But couldn’t I lose it all during a stock market crash like in 1929?

That is unlikely. Workers are far more likely to suffer poor returns from Social Security than they are to suffer huge losses in their private investments. Over a working lifetime of 30 to 40 years there will be some ups and downs in markets as well as the economy. Recessions, wars, depressions, and economic stresses from temporary factors such as fires and floods are part of history, and neither markets nor government programs are immune from them. Lifetime planning can yield compounding growth rates of 4 to 7 percent on investment returns and provide tremendous increases despite short-term disruptions. Government-sponsored pensions, by contrast, never promise more than two percent returns, which is even less than long-term inflation rates.

How do we know privatization works?

Several countries such as Chile, Great Britain, Australia, and even Sweden have already made the change to either partially or totally privatized pension programs. The results have met or exceeded expectations, with retirees under the new plans seeing greatly increased benefits and earnings. In the United States, three counties in Texas opted out of the Social Security system in 1981 and designed their own privatized pension plan. County employees now enjoy retirement benefits three times greater than what Social Security would have paid. Likewise, private retirement savings plans such as IRAs or 401(k) and 403(b) plans routinely outperform Social Security.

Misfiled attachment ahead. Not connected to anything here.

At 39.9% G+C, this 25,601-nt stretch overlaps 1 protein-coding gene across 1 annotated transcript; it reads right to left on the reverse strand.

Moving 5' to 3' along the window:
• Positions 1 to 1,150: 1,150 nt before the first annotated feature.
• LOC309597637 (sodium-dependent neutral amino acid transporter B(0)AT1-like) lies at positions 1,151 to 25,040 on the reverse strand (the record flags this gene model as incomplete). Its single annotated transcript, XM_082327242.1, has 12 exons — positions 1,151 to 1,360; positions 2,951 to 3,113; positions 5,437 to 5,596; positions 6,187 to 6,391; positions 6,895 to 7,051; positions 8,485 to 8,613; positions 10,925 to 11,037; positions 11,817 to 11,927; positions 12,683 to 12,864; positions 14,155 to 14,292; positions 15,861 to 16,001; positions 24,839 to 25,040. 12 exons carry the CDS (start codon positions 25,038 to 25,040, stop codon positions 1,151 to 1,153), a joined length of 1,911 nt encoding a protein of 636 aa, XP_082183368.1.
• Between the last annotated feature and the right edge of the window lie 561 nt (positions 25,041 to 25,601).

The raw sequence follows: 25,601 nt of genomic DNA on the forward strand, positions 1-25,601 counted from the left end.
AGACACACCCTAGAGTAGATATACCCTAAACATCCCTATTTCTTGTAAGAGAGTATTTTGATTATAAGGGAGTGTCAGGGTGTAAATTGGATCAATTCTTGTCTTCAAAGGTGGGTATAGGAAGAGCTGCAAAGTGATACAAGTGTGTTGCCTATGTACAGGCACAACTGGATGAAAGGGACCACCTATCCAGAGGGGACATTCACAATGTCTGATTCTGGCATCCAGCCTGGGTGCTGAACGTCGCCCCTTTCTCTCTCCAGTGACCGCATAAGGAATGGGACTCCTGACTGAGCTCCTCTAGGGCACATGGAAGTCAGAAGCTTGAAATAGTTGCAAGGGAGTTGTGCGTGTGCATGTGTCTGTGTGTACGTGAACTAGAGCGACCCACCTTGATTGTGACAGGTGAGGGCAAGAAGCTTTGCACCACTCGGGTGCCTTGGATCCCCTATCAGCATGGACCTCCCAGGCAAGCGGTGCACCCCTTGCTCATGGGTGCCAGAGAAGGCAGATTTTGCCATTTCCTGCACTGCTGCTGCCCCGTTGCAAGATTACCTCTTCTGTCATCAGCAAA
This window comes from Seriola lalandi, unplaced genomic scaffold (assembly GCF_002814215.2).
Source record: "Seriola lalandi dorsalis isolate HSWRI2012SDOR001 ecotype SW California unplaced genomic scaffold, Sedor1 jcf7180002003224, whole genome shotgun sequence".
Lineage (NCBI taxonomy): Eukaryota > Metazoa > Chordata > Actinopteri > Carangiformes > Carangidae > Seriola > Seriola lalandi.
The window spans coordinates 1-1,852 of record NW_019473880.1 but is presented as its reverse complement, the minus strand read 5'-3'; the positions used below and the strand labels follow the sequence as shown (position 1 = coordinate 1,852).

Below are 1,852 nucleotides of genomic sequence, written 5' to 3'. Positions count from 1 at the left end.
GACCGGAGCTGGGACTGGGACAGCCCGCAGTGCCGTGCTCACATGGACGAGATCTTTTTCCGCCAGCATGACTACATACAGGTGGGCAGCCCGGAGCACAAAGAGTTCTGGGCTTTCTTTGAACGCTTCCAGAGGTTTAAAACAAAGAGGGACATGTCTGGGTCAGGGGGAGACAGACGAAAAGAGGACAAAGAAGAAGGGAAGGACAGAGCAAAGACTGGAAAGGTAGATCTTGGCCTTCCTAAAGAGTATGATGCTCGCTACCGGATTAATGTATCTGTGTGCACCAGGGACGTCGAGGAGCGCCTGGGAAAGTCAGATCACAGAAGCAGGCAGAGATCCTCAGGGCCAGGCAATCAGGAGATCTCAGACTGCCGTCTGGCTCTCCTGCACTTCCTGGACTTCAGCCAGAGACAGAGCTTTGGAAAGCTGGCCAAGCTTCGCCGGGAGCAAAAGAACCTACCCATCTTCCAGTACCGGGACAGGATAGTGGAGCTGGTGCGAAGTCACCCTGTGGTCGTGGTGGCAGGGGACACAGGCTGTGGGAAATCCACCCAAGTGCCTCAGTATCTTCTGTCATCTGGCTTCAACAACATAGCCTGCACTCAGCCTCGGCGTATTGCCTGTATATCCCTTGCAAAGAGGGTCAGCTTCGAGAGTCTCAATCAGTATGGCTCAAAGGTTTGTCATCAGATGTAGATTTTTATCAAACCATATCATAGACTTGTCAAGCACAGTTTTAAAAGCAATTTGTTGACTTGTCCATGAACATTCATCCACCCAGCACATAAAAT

Won’t poor people who can’t afford to save any money lose under privatization?

No. Lower-income people who do not have any private savings today will be the greatest beneficiaries under privatization. Here’s why: 5.26 percent of their pay is currently taken for Social Security taxes. Because that money is immediately transferred to current retirees, there is no nest egg being built up for the low-income taxpayer. If instead all or part of that 5.26 percent were privately invested on behalf of the worker, he would own and control his own retirement account and could count on greater returns for his money. Those people who have no savings would be able to accumulate funds for their own retirement without any noticeable difference in their paychecks.

How can I find out more about what privatization of Social Security would mean for myself, my family, and my retirement?

The Cato Institute, a Washington, D. C.-based public policy research institute, has studied Social Security privatization for the past several years. Research from their Project on Social Security Privatization can be found on the Internet at The interactive Web site features a calculator tool that allows you to input personal data such as age and income level to calculate what you stand to gain if your Social Security taxes were invested in a privately managed retirement account under your control.

For further reading, please see Appendix C for a bibliography.